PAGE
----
If you oppose a new Uplift Charter School in the DISD boundary:


1. Please send an email to both your Dallas City Council Member and City Plan Commissioner by February 1, 2021 (sample message below).

2. If you live in Council Member Adam Bazaldua’s City Council District 7, where the proposed Uplift new build is planned please contact his appointed Plan Commissioner Timothy Jackson NOW at: d7plan@gmail.com and plan to attend his pre-hearing Zoom on February 15, 2021.

3. Please plan to register to speak at the City Plan Commission Hearing on February 18, 2021.

4. Finally please share this information with your contacts and on social media to help inform other parents and community members.


If the SUP passes the City Plan Commission hearing, it will go to the Dallas City Council for a vote on April 14, 2021.

Copy/paste all or parts of the following text and send to your City Council Member and City Plan Commissioner or feel free to write your own:

Critical concerns about Uplift Charter Schools in Dallas ISD: 

1. There is no elected school board to oversee taxpayer funding - this means no elected trustee to oversee  your tax dollars and no ability to vote out the trustee if you do not agree with how they are managing the  school. Charter schools in Texas are private organizations but operate with taxpayer money. As a private organization  they are governed by self-selected boards of directors that are not accountable to local taxpayers or voters, unlike  public school districts that are governed by democratically elected boards of trustees.   

2. The money transferred from Dallas ISD taxpayers to Uplift  is financially devastating and unsustainable.  Since 2011/12, Uplift Education has reduced Dallas ISD’s revenues by over $450 million, without the approval of any  DISD taxpayer. Using a conservative per pupil funding amount of $8,000, Uplift Luna alone drains just under $12  million in revenue annually from DISD.  

• Since Uplift relies on under-enrolling students with demographics representative of the community the result  is a significant fiscal impact on DISD of draining resources, leaving the most costly students to teach while  simultaneously necessitating cuts in academics, programs, and staff in DISD.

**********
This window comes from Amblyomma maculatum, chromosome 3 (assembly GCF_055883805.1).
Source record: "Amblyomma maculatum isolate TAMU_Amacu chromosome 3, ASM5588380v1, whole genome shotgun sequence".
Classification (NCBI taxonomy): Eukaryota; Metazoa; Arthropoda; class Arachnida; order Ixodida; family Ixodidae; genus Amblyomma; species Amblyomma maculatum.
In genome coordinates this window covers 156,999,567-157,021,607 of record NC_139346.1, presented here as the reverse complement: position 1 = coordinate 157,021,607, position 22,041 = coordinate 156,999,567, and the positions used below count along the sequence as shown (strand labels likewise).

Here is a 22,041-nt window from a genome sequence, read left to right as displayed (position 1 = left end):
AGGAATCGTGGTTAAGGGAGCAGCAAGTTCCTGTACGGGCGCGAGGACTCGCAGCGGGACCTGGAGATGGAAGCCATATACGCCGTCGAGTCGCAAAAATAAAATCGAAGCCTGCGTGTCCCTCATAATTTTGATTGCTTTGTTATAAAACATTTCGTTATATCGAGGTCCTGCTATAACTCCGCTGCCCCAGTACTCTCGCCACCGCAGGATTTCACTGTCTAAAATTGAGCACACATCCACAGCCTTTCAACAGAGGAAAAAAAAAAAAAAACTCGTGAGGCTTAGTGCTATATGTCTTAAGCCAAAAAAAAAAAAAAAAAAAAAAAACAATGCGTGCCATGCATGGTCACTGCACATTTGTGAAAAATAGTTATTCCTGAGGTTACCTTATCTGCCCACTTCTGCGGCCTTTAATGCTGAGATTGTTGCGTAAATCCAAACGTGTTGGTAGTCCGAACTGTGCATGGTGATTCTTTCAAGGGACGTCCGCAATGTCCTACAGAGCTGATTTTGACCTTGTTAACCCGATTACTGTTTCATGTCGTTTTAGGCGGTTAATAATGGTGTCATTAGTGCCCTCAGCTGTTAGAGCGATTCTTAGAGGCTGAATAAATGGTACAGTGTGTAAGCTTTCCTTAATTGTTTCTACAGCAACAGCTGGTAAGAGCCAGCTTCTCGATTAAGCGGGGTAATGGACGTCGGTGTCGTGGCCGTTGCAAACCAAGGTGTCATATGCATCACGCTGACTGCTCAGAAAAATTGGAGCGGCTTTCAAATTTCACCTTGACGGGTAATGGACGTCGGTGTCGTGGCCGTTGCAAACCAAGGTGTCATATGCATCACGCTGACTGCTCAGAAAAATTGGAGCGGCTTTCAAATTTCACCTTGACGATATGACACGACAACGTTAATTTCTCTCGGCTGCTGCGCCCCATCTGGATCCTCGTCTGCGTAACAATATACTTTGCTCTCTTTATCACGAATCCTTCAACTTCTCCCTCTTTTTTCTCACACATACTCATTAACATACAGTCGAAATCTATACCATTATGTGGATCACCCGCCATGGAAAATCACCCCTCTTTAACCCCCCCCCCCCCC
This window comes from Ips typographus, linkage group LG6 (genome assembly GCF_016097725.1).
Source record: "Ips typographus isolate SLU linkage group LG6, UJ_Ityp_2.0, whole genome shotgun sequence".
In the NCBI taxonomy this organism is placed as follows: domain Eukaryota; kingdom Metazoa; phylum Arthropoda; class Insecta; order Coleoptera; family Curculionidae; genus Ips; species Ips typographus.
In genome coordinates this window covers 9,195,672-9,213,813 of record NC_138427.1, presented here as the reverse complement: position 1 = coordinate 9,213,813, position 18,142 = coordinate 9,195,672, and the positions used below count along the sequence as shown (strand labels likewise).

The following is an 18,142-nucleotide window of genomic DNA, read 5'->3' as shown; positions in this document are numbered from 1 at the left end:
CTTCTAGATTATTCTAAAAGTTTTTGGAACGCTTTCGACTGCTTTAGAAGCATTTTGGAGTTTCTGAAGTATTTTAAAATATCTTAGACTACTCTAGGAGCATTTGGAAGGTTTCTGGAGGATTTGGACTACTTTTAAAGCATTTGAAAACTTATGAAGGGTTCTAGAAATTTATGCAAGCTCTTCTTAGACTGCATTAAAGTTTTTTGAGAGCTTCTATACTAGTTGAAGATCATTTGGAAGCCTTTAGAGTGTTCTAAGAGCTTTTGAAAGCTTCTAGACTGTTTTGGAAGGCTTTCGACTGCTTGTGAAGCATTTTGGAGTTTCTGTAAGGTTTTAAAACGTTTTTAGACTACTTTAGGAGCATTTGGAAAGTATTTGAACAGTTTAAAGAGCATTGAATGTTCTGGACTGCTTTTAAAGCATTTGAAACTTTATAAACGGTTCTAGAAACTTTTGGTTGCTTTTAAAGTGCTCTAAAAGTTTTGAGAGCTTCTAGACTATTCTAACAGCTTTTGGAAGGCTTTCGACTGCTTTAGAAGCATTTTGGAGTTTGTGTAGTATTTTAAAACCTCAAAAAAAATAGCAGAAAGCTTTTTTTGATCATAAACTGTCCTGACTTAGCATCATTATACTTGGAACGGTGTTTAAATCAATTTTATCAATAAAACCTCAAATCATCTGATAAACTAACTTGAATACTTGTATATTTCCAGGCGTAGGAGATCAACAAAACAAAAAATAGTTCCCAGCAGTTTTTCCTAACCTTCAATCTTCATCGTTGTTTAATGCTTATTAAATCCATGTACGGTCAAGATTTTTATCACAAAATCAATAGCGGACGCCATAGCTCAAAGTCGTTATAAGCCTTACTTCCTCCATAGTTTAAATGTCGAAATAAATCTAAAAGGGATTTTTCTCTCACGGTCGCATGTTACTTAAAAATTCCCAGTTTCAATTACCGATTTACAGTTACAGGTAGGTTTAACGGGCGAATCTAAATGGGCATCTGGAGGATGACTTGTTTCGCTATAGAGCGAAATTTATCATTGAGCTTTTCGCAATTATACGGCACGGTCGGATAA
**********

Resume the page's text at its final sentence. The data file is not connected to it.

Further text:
3. The new Uplift campus will pull students from DISD and disrupt education for students. Uplift states this new  build is a relocation of its Downtown Luna (pre-K - 5) and Deep Ellum Luna (gr 6-12) campuses, indicating the Luna  students will travel 9.6 miles in rush-hour traffic to the new location. If the Luna students do not, the DISD campuses  in the area will suffer significant destabilization as Uplift draws from these schools. 

Important to know: 

- Opening, closing, and relocating campuses by charter schools at their whim is directly opposed to the central tenet of  stability in education, especially for the disadvantaged. 

4. The Uplift student outcomes are not better than Dallas ISD and when comparing “apples to apples” are  often worse. This proposed new charter campus is located in close proximity to academically acceptable Dallas ISD  schools, with a plethora of educational offerings from early  elementary through high school. There are nine DISD  schools within 8 minutes of the new Uplift campus, all rated B or C except one. In short there is no need for this  campus.

5. Uplift practices discriminatory admissions and enrollment policies resulting in segregated communities  and the exclusion of certain student populations. Uplift does not serve students at levels representative of  students in the Dallas ISD area. Instead Uplift markets to and enrolls students deemed most likely to succeed thereby  undermining the neighborhood DISD campuses. 

Important to know: 

- Charter schools do not serve all students. State law allows charters to exclude any student from enrollment who has  any discipline history – even for minor offenses, such as being sent to the principal’s office*.

6. Uplift practices yield concerns about educational inequity for students, such as larger class sizes, less  teacher pay, higher teacher turnover, and spending more on administration and less in the classroom.

Help support public education in Dallas.


TEA Summary of Finance 

TEA TAPR 2019-20 

TEA Snapshot 2018-19 

TEA list of 2020 charter amendments 

* Texas Education Code 12.111 (a)(5)(A) available at: https://statutes.capitol.texas.gov/Docs/ED/htm/ED.12.htm

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